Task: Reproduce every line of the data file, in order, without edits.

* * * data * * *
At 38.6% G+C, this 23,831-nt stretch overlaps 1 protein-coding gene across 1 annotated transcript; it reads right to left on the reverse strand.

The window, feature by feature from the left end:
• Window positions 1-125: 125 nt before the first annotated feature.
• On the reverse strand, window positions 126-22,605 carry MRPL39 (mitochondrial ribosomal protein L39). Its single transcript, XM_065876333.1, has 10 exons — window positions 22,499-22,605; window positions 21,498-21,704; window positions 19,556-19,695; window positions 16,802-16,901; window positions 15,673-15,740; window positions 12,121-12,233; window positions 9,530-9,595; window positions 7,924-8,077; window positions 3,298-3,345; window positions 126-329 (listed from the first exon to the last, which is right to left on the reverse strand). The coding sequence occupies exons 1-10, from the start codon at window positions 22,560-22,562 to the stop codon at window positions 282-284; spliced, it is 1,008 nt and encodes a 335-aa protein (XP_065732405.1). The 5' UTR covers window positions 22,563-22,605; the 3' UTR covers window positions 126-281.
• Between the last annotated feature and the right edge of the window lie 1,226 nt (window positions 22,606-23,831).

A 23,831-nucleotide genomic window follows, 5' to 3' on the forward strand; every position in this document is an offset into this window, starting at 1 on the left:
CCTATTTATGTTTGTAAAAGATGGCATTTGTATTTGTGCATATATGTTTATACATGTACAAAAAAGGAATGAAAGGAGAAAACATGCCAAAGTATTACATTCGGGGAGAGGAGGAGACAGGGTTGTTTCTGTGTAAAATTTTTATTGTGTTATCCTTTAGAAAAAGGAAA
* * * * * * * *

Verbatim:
At 38.6% G+C, this 23,831-nt stretch overlaps 1 protein-coding gene across 1 annotated transcript; it reads right to left on the reverse strand.

The window, feature by feature from the left end:
• Window positions 1-125: 125 nt before the first annotated feature.
• On the reverse strand, window positions 126-22,605 carry MRPL39 (mitochondrial ribosomal protein L39). Its single transcript, XM_065876333.1, has 10 exons — window positions 22,499-22,605; window positions 21,498-21,704; window positions 19,556-19,695; window positions 16,802-16,901; window positions 15,673-15,740; window positions 12,121-12,233; window positions 9,530-9,595; window positions 7,924-8,077; window positions 3,298-3,345; window positions 126-329 (listed from the first exon to the last, which is right to left on the reverse strand). The coding sequence occupies exons 1-10, from the start codon at window positions 22,560-22,562 to the stop codon at window positions 282-284; spliced, it is 1,008 nt and encodes a 335-aa protein (XP_065732405.1). The 5' UTR covers window positions 22,563-22,605; the 3' UTR covers window positions 126-281.
• Between the last annotated feature and the right edge of the window lie 1,226 nt (window positions 22,606-23,831).

A 23,831-nucleotide genomic window follows, 5' to 3' on the forward strand; every position in this document is an offset into this window, starting at 1 on the left:
CCTATTTATGTTTGTAAAAGATGGCATTTGTATTTGTGCATATATGTTTATACATGTACAAAAAAGGAATGAAAGGAGAAAACATGCCAAAGTATTACATTCGGGGAGAGGAGGAGACAGGGTTGTTTCTGTGTAAAATTTTTATTGTGTTATCCTTTAGAAAAAGGAAA